Testing accommodations such as testing with extended time, extra and extended breaks, large-type or Braille test books for reading and seeing, among others, can be critical to a student’s success on standardized tests.  Receiving appropriate accommodations evens the playing field for all kinds of learners, essentially ensuring that each student has a fair and equitable starting point for excelling on these rigorous tests.

While it might be intuitive to the general public that students who have approved learning accommodations in school should also qualify for testing accommodations, this hasn’t always been the case.  Specifically, the ACT has been infamous for its selective process when it comes to allowing students to test with accommodations.  Unlike the College Board, which aligns itself with the accommodations that students qualify for in-school according to a student’s documented disability, the ACT’s process for receiving accommodations has historically been very particular and unpredictable.  The ACT has indeed considered a student’s documented disability, but not necessarily offered parallel accommodations on its exam. That is, until now!  

On July 21, 2021, the ACT announced that students who already receive accommodations at their school under the Individuals with Disabilities Education Act (IDEA) and Section 504 of the Rehabilitation Act will automatically be eligible to receive the allowable testing accommodations when they register for the ACT with accommodations. The new process will begin with the 2021-22 testing year.

The ACT frames this move as one for educational equity, in that the policy change “simplifies and expedites the process for requesting accommodations, so that students can focus on learning all that they can in school and showing what they know on test day.”

Students already familiar with the accommodations approval process know how long and tedious the process can be with the ACT—and how, oftentimes, it can result in an unfair conclusion regardless of their current in-school accommodations and/or supporting documentation.  Students have had to often plan an entire year in advance just to ensure that they would be well-equipped for what they need on test day.  The ACT has additionally announced an end to these long processes, saying that it will update its system for requesting accommodations to require less information and documentation to support requests submitted on behalf of students with an IEP or 504 plan.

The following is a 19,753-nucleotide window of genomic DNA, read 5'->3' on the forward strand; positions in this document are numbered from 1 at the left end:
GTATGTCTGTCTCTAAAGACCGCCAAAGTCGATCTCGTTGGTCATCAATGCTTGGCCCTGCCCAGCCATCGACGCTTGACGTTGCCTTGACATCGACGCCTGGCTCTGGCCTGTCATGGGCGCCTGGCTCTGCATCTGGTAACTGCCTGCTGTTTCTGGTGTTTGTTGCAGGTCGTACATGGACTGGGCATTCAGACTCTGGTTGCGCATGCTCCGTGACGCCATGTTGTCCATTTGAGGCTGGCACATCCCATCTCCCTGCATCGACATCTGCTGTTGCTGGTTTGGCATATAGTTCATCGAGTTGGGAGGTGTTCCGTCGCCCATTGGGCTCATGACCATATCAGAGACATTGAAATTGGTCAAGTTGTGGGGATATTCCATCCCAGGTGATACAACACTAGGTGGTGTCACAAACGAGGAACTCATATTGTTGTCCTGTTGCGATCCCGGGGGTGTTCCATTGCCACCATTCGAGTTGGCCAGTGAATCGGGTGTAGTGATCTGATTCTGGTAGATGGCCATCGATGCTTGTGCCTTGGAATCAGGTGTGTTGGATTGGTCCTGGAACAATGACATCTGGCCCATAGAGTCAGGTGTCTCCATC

Currently, students who receive an IEP or 504 plan make up the majority of those who receive standardized testing accommodation. However, the ACT will continue to offer accommodations to those who do not have an IEP or 504 in accordance with the Americans Disabilities Act (ADA).

Here at Carnegie Prep, we are celebrating this news!  This change is a huge win for our students in eliminating one of the many arduous hurdles that students with learning differences already face in normative school systems. Our mission is dedicated to helping students achieve their full potential.  We understand that for some students, this means the necessary accommodations to ensure that they are well prepared to handle the rigors of test day.

If you have any questions about your test preparation plan, you are welcome to contact us at (203) 352-3500 or email us at [email protected]